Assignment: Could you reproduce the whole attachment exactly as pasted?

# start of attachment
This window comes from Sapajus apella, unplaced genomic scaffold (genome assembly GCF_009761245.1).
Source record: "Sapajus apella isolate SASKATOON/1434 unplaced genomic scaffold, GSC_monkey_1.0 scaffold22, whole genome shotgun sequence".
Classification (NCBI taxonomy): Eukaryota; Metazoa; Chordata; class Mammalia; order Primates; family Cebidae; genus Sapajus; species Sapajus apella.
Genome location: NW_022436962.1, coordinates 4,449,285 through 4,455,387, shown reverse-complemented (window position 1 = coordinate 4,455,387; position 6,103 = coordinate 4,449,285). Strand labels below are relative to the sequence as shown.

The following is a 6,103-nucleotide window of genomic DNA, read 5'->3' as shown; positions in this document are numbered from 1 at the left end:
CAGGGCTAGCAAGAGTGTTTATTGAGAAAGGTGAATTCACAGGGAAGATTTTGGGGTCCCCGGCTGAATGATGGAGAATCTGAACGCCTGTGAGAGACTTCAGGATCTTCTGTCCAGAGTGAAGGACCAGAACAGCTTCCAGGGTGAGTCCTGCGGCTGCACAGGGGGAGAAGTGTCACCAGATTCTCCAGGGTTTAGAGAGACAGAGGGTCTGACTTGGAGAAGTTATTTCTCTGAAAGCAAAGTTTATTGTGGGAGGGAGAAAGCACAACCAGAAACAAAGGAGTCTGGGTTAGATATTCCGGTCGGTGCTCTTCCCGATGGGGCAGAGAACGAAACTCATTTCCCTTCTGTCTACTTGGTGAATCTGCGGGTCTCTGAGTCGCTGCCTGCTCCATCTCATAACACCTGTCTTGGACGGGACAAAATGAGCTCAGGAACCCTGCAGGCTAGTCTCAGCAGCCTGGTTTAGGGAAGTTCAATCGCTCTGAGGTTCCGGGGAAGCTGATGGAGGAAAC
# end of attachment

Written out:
This window comes from Sapajus apella, unplaced genomic scaffold (genome assembly GCF_009761245.1).
Source record: "Sapajus apella isolate SASKATOON/1434 unplaced genomic scaffold, GSC_monkey_1.0 scaffold22, whole genome shotgun sequence".
Classification (NCBI taxonomy): Eukaryota; Metazoa; Chordata; class Mammalia; order Primates; family Cebidae; genus Sapajus; species Sapajus apella.
Genome location: NW_022436962.1, coordinates 4,449,285 through 4,455,387, shown reverse-complemented (window position 1 = coordinate 4,455,387; position 6,103 = coordinate 4,449,285). Strand labels below are relative to the sequence as shown.

The following is a 6,103-nucleotide window of genomic DNA, read 5'->3' as shown; positions in this document are numbered from 1 at the left end:
CAGGGCTAGCAAGAGTGTTTATTGAGAAAGGTGAATTCACAGGGAAGATTTTGGGGTCCCCGGCTGAATGATGGAGAATCTGAACGCCTGTGAGAGACTTCAGGATCTTCTGTCCAGAGTGAAGGACCAGAACAGCTTCCAGGGTGAGTCCTGCGGCTGCACAGGGGGAGAAGTGTCACCAGATTCTCCAGGGTTTAGAGAGACAGAGGGTCTGACTTGGAGAAGTTATTTCTCTGAAAGCAAAGTTTATTGTGGGAGGGAGAAAGCACAACCAGAAACAAAGGAGTCTGGGTTAGATATTCCGGTCGGTGCTCTTCCCGATGGGGCAGAGAACGAAACTCATTTCCCTTCTGTCTACTTGGTGAATCTGCGGGTCTCTGAGTCGCTGCCTGCTCCATCTCATAACACCTGTCTTGGACGGGACAAAATGAGCTCAGGAACCCTGCAGGCTAGTCTCAGCAGCCTGGTTTAGGGAAGTTCAATCGCTCTGAGGTTCCGGGGAAGCTGATGGAGGAAAC